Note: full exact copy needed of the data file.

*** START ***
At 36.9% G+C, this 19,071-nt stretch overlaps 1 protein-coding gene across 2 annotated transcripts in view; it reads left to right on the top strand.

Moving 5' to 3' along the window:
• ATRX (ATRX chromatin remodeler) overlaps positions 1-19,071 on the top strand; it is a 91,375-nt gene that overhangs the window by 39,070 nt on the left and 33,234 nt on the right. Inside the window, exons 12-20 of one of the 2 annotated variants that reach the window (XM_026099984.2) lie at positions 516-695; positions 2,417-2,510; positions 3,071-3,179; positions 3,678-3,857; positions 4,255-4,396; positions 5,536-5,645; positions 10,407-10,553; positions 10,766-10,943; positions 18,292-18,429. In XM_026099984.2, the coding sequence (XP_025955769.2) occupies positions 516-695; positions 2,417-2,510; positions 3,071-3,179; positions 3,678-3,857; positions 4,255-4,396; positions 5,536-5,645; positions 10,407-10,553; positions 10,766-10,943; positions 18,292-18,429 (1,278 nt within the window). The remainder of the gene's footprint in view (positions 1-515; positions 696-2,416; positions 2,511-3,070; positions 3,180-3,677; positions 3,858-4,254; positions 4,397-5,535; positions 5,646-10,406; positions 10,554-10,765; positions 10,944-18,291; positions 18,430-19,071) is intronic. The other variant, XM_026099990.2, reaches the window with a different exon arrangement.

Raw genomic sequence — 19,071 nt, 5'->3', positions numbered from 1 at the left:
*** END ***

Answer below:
At 36.9% G+C, this 19,071-nt stretch overlaps 1 protein-coding gene across 2 annotated transcripts in view; it reads left to right on the top strand.

Moving 5' to 3' along the window:
• ATRX (ATRX chromatin remodeler) overlaps positions 1-19,071 on the top strand; it is a 91,375-nt gene that overhangs the window by 39,070 nt on the left and 33,234 nt on the right. Inside the window, exons 12-20 of one of the 2 annotated variants that reach the window (XM_026099984.2) lie at positions 516-695; positions 2,417-2,510; positions 3,071-3,179; positions 3,678-3,857; positions 4,255-4,396; positions 5,536-5,645; positions 10,407-10,553; positions 10,766-10,943; positions 18,292-18,429. In XM_026099984.2, the coding sequence (XP_025955769.2) occupies positions 516-695; positions 2,417-2,510; positions 3,071-3,179; positions 3,678-3,857; positions 4,255-4,396; positions 5,536-5,645; positions 10,407-10,553; positions 10,766-10,943; positions 18,292-18,429 (1,278 nt within the window). The remainder of the gene's footprint in view (positions 1-515; positions 696-2,416; positions 2,511-3,070; positions 3,180-3,677; positions 3,858-4,254; positions 4,397-5,535; positions 5,646-10,406; positions 10,554-10,765; positions 10,944-18,291; positions 18,430-19,071) is intronic. The other variant, XM_026099990.2, reaches the window with a different exon arrangement.

Raw genomic sequence — 19,071 nt, 5'->3', positions numbered from 1 at the left: